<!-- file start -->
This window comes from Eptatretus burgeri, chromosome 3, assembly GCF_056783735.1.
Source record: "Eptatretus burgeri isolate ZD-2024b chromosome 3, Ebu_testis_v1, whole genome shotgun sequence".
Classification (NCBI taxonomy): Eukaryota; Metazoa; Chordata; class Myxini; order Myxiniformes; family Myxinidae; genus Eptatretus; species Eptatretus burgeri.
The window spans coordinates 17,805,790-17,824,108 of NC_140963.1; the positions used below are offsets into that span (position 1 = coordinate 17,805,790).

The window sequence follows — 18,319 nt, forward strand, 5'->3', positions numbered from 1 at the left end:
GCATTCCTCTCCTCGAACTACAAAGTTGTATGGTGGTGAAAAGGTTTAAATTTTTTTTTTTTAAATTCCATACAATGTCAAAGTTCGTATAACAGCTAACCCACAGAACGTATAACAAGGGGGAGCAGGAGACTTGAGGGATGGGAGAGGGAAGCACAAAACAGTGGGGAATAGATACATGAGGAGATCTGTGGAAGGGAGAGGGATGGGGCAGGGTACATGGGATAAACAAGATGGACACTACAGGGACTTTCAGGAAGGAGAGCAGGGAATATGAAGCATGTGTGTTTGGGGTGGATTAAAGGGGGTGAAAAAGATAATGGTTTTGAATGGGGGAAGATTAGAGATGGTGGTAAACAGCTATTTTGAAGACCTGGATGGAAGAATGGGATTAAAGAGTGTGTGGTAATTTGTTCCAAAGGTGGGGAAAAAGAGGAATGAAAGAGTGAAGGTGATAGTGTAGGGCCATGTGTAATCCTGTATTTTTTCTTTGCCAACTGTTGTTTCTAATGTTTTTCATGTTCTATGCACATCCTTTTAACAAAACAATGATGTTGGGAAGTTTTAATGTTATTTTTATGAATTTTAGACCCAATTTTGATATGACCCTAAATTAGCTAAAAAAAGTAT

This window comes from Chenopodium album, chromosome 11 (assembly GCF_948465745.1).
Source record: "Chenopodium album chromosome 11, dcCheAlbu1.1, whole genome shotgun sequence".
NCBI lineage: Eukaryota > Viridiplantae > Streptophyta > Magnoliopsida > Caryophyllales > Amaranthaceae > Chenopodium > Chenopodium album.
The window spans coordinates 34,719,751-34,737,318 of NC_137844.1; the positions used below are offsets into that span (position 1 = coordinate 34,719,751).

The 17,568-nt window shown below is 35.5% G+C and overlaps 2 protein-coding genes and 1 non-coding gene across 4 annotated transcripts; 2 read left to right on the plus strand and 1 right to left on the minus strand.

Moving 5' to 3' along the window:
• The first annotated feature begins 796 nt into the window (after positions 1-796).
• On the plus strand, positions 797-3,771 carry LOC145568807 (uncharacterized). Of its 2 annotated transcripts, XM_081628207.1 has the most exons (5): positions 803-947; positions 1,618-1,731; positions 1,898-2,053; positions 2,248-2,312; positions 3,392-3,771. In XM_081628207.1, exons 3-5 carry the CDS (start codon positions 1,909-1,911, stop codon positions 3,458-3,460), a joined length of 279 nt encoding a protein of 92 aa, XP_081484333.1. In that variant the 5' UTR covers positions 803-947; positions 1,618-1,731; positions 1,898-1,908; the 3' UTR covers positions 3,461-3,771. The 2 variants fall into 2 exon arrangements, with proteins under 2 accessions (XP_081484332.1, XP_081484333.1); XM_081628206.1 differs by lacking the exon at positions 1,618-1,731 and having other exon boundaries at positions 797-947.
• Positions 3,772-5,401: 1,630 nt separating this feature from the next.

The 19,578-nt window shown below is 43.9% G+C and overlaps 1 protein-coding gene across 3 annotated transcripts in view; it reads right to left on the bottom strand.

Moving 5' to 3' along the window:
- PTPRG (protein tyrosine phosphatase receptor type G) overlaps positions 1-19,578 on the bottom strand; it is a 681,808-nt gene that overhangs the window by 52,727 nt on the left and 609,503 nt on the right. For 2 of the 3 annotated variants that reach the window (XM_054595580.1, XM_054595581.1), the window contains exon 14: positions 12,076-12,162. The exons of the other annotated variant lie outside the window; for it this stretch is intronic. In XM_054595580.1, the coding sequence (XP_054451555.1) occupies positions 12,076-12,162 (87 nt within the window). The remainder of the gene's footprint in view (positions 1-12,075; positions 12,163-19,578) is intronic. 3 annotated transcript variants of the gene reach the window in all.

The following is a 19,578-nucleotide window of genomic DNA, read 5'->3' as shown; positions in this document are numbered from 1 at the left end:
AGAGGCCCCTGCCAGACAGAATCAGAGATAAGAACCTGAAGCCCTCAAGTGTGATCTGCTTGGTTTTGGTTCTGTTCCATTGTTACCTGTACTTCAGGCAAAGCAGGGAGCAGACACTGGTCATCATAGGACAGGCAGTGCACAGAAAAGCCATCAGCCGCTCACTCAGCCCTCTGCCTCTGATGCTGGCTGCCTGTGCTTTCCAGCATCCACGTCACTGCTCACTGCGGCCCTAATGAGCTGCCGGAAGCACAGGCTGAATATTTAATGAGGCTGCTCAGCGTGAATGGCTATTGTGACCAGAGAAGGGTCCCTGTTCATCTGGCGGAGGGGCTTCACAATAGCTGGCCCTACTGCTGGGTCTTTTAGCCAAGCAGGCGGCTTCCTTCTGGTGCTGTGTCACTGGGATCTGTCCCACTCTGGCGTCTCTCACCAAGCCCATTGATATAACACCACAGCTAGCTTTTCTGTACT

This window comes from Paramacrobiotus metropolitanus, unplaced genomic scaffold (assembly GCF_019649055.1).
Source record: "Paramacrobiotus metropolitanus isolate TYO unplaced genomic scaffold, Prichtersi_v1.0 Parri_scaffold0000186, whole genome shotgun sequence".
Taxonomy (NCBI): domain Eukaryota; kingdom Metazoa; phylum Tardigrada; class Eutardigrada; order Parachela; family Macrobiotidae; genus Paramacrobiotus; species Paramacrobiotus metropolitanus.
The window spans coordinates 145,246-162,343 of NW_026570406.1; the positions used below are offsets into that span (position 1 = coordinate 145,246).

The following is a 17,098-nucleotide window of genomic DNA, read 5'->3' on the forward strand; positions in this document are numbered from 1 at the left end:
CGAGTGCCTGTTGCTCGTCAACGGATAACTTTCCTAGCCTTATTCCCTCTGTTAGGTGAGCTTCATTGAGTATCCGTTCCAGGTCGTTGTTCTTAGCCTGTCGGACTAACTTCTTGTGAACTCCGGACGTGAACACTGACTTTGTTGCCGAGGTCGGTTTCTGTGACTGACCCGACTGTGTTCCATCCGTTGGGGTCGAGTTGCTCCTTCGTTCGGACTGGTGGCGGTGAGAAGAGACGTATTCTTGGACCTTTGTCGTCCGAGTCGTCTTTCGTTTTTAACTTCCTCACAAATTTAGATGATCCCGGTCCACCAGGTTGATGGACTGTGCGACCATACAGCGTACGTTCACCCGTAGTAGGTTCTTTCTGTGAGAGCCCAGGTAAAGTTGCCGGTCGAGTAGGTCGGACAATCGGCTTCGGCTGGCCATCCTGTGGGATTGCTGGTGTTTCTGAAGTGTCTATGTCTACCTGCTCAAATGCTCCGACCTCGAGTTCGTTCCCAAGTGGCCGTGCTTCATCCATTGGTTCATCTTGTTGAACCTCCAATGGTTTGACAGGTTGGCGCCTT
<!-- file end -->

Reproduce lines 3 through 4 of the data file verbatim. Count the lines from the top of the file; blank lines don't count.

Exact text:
Classification (NCBI taxonomy): Eukaryota; Metazoa; Chordata; class Myxini; order Myxiniformes; family Myxinidae; genus Eptatretus; species Eptatretus burgeri.
The window spans coordinates 17,805,790-17,824,108 of NC_140963.1; the positions used below are offsets into that span (position 1 = coordinate 17,805,790).